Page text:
Shareholders in the Isis Investment Trust have voted in favour of extending of the life of the compa...
Shareholders in the Isis Investment Trust have voted in favour of extending of the life of the company to October 2007.
The move is part of a plan to reconstruct the portfolio and increase its gearing to 10%, by using a seven-year fixed rate bank loan. The £60m trust which invests in UK equities is managed by Paul Galloway of Friends Ivory & Sime.
During the reconstruction, every 1000 existing convertible annuity shares will be converted into one new ordinary share, while all warrants will be exercised at 107.5p. Existing ordinary shares will then be exchanged for new ordinary shares, so they have an initial NAV of 94p. Other changes voted upon at the 31 July shareholder meeting, include a switch from a performance fee based on a NAV relative to the FTSE All-Share, to share price performance relative to the index.
This makes it essential for the manager to control the level of the discount which will be minimised through an active share buyback strategy. Until 31 October, the trust will buy back shares should they trade at a discount of more than 5%.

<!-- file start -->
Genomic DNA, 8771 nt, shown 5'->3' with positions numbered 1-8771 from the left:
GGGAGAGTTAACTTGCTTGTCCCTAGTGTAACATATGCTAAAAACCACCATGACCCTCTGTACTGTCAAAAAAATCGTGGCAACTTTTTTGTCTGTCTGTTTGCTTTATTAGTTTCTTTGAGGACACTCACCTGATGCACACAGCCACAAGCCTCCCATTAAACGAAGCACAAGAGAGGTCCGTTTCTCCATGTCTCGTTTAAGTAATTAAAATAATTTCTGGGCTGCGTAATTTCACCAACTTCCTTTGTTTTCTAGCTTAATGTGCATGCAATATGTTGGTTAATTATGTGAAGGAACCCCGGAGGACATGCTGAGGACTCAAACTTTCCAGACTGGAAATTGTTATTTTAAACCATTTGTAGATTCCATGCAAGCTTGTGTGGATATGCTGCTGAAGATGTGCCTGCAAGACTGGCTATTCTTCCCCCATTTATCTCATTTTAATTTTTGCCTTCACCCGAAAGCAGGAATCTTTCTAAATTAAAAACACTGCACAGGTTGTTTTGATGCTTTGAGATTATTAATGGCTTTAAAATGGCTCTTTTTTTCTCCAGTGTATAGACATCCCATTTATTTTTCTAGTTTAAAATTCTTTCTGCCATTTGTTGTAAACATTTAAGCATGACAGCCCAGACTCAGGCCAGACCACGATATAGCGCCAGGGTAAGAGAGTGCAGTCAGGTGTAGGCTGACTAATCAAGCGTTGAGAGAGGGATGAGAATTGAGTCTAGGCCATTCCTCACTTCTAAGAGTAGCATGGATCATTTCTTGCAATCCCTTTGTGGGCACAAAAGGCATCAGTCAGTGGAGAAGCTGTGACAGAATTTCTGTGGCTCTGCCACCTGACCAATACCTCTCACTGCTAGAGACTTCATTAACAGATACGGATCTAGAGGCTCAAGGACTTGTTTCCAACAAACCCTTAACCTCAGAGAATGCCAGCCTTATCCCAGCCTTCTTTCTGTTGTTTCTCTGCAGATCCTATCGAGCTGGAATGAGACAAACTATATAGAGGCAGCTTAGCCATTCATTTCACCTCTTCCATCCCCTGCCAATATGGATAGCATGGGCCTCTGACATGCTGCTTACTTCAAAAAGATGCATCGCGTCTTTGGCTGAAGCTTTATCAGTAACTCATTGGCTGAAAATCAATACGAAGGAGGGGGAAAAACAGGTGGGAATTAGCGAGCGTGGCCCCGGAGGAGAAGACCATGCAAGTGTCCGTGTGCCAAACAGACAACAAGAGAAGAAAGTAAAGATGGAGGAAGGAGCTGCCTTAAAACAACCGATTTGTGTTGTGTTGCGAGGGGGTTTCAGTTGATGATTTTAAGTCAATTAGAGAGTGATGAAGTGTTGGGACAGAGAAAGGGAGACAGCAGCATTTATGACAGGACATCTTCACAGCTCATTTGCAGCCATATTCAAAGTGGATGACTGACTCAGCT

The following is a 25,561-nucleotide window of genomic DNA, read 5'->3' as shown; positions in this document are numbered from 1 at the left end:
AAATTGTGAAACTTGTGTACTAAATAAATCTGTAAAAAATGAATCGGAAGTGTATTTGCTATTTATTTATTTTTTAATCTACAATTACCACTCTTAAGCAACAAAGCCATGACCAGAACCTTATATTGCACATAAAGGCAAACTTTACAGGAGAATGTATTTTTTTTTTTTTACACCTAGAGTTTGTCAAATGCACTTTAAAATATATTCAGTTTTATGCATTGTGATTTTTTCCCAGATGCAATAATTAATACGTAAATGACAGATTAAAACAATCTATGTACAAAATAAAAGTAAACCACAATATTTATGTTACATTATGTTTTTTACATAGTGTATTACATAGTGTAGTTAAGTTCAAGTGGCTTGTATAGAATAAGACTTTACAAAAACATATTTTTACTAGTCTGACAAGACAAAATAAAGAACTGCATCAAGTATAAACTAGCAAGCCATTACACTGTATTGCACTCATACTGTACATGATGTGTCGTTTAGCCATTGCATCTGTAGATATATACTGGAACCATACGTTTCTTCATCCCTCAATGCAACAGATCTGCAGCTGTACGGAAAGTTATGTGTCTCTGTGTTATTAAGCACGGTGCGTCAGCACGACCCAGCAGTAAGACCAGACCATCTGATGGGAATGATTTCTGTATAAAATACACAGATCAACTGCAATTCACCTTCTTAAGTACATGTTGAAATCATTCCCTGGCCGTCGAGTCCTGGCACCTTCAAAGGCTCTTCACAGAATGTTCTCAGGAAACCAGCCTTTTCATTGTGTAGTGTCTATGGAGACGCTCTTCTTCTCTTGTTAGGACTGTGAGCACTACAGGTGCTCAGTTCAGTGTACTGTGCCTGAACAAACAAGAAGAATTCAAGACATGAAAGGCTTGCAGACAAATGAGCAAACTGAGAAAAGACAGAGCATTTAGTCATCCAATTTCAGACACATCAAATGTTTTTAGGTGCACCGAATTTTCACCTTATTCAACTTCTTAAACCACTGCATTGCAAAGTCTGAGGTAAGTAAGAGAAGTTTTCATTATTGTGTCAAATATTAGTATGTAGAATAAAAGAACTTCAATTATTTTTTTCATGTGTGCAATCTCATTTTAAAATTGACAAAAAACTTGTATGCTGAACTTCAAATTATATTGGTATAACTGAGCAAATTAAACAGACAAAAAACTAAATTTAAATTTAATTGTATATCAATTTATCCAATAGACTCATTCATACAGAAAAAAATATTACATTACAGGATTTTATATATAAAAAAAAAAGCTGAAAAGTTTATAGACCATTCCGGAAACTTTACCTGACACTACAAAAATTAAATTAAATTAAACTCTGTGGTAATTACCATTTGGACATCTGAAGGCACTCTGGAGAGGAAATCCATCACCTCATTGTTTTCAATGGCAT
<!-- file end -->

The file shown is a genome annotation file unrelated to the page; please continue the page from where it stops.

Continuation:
After 31 October, shares will be bought back if the discount increases to above 9.9%. This target will fall by 1% per year until January 2006 when the discount is expected to be kept below 4.9%.
Between 31 December 1999 and 30 June 2000, the discount at which the company's ordinary shares traded at fell from 12.3% to 8.98%. When Isis announced its reorganisation proposals, the discount fell further with the ordinary shares since broadly trading at a discount of between 5% and 6%.
A total of 3,467,173 ordinary shares have now been bought back for cancellation, representing 14.9% of those in issue at 31 December 1999. This has resulted in a 2.2p per share increase in NAV.
Geoffrey Maddrell, chairman of Isis, said the net asset value per ordinary share fell by 5% during the first six months of the year, 15% less than the 6.5% fall in the FTSE All-Share Index. The trust also hopes to raise further funding from a placing and public offer for new shares, along with a placing of fixed rate annuity shares to Friends Provident on a one-for-10 ratio. This will be done on 31 October, on a basis that protects existing shareholders from the costs of the issue. The public offering is likely to be aimed at the intermediary market.
The board declared a second interim dividend of 7.40p per convertible annuity share, bringing the total for the half year to 14.97p. This is the same level as that paid last year, and reflects the absence of dividend growth in the FTSE 350 index.
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